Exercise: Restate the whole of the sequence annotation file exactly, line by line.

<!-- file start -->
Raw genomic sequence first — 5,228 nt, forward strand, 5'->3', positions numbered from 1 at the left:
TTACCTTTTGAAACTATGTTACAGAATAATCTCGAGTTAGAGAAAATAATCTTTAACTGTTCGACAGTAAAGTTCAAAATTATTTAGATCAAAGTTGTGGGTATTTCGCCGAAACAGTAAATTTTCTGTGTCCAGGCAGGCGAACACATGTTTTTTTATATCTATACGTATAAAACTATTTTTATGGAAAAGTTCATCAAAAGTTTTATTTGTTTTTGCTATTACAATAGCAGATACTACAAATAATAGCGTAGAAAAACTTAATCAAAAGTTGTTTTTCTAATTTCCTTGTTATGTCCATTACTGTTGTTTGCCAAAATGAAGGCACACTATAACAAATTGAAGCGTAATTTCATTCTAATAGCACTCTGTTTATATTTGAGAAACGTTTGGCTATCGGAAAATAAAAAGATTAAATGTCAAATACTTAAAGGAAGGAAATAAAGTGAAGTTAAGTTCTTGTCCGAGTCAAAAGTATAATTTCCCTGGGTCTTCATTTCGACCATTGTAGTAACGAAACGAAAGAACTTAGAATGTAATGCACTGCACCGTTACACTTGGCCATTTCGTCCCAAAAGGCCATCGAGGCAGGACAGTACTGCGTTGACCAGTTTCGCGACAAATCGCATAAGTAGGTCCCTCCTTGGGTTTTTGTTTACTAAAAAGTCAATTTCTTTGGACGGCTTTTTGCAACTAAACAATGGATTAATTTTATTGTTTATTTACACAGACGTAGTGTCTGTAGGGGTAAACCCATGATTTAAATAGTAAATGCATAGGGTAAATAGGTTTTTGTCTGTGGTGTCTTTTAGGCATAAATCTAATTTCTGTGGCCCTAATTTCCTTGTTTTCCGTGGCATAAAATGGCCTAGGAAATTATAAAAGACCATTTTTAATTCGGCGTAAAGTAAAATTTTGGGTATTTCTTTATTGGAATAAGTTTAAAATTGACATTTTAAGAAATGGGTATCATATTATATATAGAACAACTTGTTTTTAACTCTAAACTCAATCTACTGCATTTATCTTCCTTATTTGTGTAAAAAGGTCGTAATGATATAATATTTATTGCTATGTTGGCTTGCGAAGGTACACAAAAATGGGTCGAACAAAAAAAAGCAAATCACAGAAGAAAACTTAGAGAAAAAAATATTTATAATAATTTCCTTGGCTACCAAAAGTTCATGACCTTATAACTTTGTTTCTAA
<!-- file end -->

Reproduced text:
Raw genomic sequence first — 5,228 nt, forward strand, 5'->3', positions numbered from 1 at the left:
TTACCTTTTGAAACTATGTTACAGAATAATCTCGAGTTAGAGAAAATAATCTTTAACTGTTCGACAGTAAAGTTCAAAATTATTTAGATCAAAGTTGTGGGTATTTCGCCGAAACAGTAAATTTTCTGTGTCCAGGCAGGCGAACACATGTTTTTTTATATCTATACGTATAAAACTATTTTTATGGAAAAGTTCATCAAAAGTTTTATTTGTTTTTGCTATTACAATAGCAGATACTACAAATAATAGCGTAGAAAAACTTAATCAAAAGTTGTTTTTCTAATTTCCTTGTTATGTCCATTACTGTTGTTTGCCAAAATGAAGGCACACTATAACAAATTGAAGCGTAATTTCATTCTAATAGCACTCTGTTTATATTTGAGAAACGTTTGGCTATCGGAAAATAAAAAGATTAAATGTCAAATACTTAAAGGAAGGAAATAAAGTGAAGTTAAGTTCTTGTCCGAGTCAAAAGTATAATTTCCCTGGGTCTTCATTTCGACCATTGTAGTAACGAAACGAAAGAACTTAGAATGTAATGCACTGCACCGTTACACTTGGCCATTTCGTCCCAAAAGGCCATCGAGGCAGGACAGTACTGCGTTGACCAGTTTCGCGACAAATCGCATAAGTAGGTCCCTCCTTGGGTTTTTGTTTACTAAAAAGTCAATTTCTTTGGACGGCTTTTTGCAACTAAACAATGGATTAATTTTATTGTTTATTTACACAGACGTAGTGTCTGTAGGGGTAAACCCATGATTTAAATAGTAAATGCATAGGGTAAATAGGTTTTTGTCTGTGGTGTCTTTTAGGCATAAATCTAATTTCTGTGGCCCTAATTTCCTTGTTTTCCGTGGCATAAAATGGCCTAGGAAATTATAAAAGACCATTTTTAATTCGGCGTAAAGTAAAATTTTGGGTATTTCTTTATTGGAATAAGTTTAAAATTGACATTTTAAGAAATGGGTATCATATTATATATAGAACAACTTGTTTTTAACTCTAAACTCAATCTACTGCATTTATCTTCCTTATTTGTGTAAAAAGGTCGTAATGATATAATATTTATTGCTATGTTGGCTTGCGAAGGTACACAAAAATGGGTCGAACAAAAAAAAGCAAATCACAGAAGAAAACTTAGAGAAAAAAATATTTATAATAATTTCCTTGGCTACCAAAAGTTCATGACCTTATAACTTTGTTTCTAA